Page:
<p>if you apply with those stats to a school that requires like a 160-165 you'll probably get a good package.... So the school doesnt have to be a 155Lsat school. Go to LSN and check out a few profiles.....</p>

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I didn't realize this. So a person has be fairly well off, or take out loans, to go to law school? Seems odd.

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<p>Basically, yes. HYS give some need-based aid, but that's about it.</p>

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It is financially more beneficial for top unis to accept someone with 172;3.90 who can pay instead of someone with 176;3.95 who needs a full package.

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</p>

<p>Schools care a lot more about their rankings than saving a few thousand dollars, and there really aren't that many applicants with HYS-level stats. And again, they don't guarantee any need-based aid.</p>

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Or do very well on the tests and have a high gpa. Will this get you merit money at the top schools, though, or only the next tier?

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</p>

<p>You can get money or even a full ride from the top schools. The Darrow at Michigan, Levy at Penn or Hamilton at Columbia, for example.</p>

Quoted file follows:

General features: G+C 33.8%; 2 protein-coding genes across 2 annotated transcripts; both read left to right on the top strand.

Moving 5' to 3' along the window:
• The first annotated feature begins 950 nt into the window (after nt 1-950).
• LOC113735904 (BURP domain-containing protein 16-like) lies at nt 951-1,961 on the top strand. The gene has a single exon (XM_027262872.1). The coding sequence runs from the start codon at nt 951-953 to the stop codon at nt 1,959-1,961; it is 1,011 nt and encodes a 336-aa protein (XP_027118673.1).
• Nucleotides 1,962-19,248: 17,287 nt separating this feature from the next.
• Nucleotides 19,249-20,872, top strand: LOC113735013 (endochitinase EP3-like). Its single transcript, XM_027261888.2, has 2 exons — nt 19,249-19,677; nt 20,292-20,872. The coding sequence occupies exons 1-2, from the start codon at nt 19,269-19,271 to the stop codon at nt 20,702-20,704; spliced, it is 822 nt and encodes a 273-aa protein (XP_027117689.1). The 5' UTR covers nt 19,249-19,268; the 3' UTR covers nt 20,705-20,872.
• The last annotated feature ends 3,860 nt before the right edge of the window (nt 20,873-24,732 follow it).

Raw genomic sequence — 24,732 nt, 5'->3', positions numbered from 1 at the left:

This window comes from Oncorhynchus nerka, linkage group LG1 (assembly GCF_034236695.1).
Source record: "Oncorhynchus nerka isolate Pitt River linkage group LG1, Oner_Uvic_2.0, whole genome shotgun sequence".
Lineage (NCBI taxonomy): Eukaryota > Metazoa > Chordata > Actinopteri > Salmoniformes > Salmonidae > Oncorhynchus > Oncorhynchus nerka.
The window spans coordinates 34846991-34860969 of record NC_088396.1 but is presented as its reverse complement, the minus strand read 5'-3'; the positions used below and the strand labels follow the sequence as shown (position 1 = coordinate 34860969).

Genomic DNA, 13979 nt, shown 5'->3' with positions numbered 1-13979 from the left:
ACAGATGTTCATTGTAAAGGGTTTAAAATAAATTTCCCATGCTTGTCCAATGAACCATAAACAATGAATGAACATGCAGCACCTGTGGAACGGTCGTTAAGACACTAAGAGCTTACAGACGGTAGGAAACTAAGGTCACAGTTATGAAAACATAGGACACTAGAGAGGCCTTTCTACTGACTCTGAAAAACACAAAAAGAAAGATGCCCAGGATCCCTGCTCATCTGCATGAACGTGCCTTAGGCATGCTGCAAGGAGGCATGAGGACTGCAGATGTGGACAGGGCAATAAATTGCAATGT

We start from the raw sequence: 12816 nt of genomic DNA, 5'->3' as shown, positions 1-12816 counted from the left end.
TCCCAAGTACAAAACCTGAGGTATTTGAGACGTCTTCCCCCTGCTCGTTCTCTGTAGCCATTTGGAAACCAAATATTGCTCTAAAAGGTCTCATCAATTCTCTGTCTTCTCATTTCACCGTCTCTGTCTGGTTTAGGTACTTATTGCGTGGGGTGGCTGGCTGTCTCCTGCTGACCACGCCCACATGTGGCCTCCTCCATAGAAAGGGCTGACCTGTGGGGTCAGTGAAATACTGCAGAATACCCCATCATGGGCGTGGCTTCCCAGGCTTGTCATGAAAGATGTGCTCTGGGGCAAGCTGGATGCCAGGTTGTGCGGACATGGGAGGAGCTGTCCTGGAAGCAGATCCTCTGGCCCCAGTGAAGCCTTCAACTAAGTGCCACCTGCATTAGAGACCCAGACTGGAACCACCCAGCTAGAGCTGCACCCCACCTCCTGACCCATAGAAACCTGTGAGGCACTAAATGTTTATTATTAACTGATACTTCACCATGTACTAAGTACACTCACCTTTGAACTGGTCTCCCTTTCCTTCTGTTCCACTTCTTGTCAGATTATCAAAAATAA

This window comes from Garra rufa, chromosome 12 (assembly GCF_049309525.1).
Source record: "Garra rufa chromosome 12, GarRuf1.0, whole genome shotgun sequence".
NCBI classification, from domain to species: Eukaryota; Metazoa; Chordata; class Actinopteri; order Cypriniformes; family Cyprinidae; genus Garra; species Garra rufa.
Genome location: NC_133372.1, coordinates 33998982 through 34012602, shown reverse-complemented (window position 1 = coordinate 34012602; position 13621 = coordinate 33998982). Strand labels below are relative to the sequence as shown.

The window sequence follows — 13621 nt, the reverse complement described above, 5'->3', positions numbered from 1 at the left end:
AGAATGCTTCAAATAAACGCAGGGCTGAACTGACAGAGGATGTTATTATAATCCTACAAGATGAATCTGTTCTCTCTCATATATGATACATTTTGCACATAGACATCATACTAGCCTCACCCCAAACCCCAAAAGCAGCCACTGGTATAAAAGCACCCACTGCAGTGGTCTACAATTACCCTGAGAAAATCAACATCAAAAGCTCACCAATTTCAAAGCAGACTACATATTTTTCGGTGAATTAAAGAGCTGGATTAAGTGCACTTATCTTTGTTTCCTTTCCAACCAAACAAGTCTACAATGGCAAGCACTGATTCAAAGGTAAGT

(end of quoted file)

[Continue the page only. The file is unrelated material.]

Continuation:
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wait, so law school admissions aren't need-blind?

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<p>Of course they are. If they're not giving need-based aid, why wouldn't they be?</p>

<p>Remember, Law School, like Medical and Business Schools, are PROFESSIONAL graduate degrees. These aren't research/academic programs like MA/MS/Ph.D.</p>

<p>People matriculate into professional programs under the assumptions that the marginal cost of education is worth the compensatory benefits in salary in the future. Don't go into a program blindly in the hopes of being a lawyer, just to find yourself in $100k+ in debt in the future, still not having found a job outside of public service.</p>

<p>Law school is a professional INVESTMENT and isn't a government-backed institution for social mobility like undergraduate education is.</p>

<p>Though some schools do offer need-based financial aid, it usually isn't a considerably generous amount (Most medians hover around the $10k range whereas a few others here and there offer $15k-20k), most aid you see given out to students are all merit-based.</p>